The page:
‘Trip of a lifetime’: Historic house on Yampa Street successfully moved to quieter spot | SteamboatToday.com

‘Trip of a lifetime’: Historic house on Yampa Street successfully moved to quieter spot

Scott Franz

Crews move the Workman house through downtown Steamboat Springs late Thursday night. Several power lines had to be raised along the way during the eight-hour trip to the home's new spot near Oak Creek.

— Brooke and Ryan Lightner were celebrating their 10th wedding anniversary at a sushi restaurant on Yampa Street late Thursday night when they saw something surreal happening outside.

Just before 11 p.m., the 101-year-old house next door to the sushi restaurant began slowly moving through downtown Steamboat Springs behind a semi truck.

A rare, century-old reminder of Yampa Street’s quieter past had avoided the wrecking ball and was on its way to a quieter spot.

“I’ve never seen anything like this before,” Brooke Lightner said as she watched police cars and utility trucks follow the house, which was being towed away to make way for a new public park.

On Thursday night, the Workman house was surrounded by traffic and a mix of lively bars and restaurants.

On Friday morning, it was resting in a quiet spot next to an Aspen grove and hayfields near the mouth of Oak Creek Canyon.

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In between, there was the slow, but epic, eight-hour journey on the highway.

Local artist Kelley Conner won the historic house from the city and saved it from demolition.

She called the move “the trip of a lifetime.”

“I was so surprised to see how many people came out to see it,” said Conner, who rode in the pilot car in front of the house. “It was like being in a parade.”

Leland Workman, whose family members lived in the house for several decades, was there to watch and take photos and video.

Other bystanders clapped and cheered as the house passed through a series of obstacles.

For many, the house’s move through downtown was a rare and unique spectacle.

Crews had to raise power lines at several intersections so the 25-foot-tall house could make it under.

And the truck towing the 80,000 pounds of historic house could only go as fast as five miles an hour.

Conner joked that when her new home made the first turn from Fifth Street onto Lincoln Avenue, it resembled the giant Stay Puft Marshmallow Man that walked the streets of New York City in the Ghostbusters movie.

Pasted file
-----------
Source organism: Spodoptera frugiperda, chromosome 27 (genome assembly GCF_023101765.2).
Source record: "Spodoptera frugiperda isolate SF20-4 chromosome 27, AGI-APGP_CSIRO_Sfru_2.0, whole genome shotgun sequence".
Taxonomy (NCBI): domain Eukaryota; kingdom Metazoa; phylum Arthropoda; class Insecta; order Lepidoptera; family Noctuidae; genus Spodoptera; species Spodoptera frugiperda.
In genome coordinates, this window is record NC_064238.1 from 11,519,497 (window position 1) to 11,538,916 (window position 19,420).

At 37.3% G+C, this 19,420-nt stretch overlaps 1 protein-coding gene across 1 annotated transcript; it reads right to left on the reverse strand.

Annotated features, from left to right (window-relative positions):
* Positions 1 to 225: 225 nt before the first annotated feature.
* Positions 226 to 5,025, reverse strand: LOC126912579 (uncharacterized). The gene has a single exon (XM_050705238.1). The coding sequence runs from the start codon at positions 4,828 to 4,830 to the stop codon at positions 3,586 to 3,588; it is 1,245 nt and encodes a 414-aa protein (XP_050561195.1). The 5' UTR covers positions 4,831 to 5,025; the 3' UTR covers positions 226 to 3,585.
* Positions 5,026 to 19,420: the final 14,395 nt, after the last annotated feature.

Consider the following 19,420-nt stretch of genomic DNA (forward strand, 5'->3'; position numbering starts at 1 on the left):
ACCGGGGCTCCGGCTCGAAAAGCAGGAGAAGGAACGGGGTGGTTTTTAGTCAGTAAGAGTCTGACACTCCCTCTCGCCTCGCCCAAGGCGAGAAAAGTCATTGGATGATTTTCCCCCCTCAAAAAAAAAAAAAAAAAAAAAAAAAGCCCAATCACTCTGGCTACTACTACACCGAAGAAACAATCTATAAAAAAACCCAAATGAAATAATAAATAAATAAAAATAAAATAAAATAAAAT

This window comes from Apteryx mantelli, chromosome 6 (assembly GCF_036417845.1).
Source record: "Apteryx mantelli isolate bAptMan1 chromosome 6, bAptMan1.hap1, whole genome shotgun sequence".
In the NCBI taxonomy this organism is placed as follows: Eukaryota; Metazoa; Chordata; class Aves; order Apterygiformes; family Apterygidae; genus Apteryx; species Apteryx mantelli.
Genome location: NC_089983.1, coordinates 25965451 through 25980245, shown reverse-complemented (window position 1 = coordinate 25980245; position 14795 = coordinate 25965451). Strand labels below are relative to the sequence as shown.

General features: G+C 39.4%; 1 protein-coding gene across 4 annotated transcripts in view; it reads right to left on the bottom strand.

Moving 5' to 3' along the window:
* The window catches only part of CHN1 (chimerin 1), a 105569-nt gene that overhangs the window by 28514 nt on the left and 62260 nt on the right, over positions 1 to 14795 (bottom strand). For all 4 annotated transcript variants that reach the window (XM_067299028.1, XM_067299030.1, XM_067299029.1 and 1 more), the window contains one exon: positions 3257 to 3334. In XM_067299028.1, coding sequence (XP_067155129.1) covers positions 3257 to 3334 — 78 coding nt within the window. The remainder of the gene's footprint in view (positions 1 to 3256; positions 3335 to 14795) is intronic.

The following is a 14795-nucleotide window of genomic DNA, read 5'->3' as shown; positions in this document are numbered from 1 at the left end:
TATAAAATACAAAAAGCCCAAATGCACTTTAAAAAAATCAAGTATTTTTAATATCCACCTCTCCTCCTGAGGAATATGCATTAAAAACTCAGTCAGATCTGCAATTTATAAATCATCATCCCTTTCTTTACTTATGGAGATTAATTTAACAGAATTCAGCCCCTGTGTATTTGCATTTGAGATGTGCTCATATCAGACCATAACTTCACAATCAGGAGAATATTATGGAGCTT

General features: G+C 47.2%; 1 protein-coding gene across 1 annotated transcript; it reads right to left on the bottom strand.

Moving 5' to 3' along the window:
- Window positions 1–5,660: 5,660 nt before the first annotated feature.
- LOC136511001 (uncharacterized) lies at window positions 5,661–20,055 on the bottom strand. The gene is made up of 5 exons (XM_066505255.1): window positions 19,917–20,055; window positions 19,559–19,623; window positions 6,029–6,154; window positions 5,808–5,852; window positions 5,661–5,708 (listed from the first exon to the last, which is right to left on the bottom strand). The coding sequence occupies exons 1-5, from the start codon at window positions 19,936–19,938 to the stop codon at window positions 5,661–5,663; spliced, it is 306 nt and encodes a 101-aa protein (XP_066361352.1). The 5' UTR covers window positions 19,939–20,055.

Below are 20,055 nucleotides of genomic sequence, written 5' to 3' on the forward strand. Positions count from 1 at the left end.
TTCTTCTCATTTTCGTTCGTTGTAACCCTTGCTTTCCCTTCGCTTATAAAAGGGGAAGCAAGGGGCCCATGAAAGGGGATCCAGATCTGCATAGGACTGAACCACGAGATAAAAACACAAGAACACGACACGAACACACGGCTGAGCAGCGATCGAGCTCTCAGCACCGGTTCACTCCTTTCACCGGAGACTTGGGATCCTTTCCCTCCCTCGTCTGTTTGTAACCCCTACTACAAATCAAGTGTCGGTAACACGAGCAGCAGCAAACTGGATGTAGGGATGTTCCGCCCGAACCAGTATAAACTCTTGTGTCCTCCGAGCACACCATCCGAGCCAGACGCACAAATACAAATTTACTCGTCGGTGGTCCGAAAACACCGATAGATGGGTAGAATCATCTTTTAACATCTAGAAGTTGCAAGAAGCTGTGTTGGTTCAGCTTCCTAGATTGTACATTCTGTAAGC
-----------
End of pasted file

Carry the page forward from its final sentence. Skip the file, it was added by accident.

“it was definitely surreal,” Conner said.

Moving a house 16 miles isn’t easy.

Several agencies and organizations, including the city of Steamboat Springs, Yampa Valley Electric Association and Union Pacific Railroad had to help direct traffic and move power lines and cables.

Mammoth Moving and Rigging, a Front Range company that specializes in moving large historic structures, did all the heavy lifting and planned the eight-hour moving operation.

“I just really want to thank all these people and the entire community for their help and their support in getting this giant miracle moved,” Conner said. “I also want to thank everybody who had to wait for me on the side of the road while my house passed.”

“It takes a village to raise a kid, and it takes a village to raise a house and move it,” Conner continued.

The house arrived at its new location around 6 a.m. Friday.

Before Conner and her sons can live in the house, the foundation needs to be finished.

Conner compared her experience with moving the house to a classic children’s book called “The Little House.”

The book tells the tale of a small house built out in the country.

The house eventually finds itself in the middle of a busy and growing city, and it is eventually moved back into the country, where the owners live “happily ever after.”

“I like the idea of recycling, renewing and rebuilding and helping something become beautiful again,” Conner said. “This was a win-win situation for everyone.”

To reach Scott Franz, call 970-871-4210, email scottfranz@SteamboatToday.com or follow him on Twitter @ScottFranz10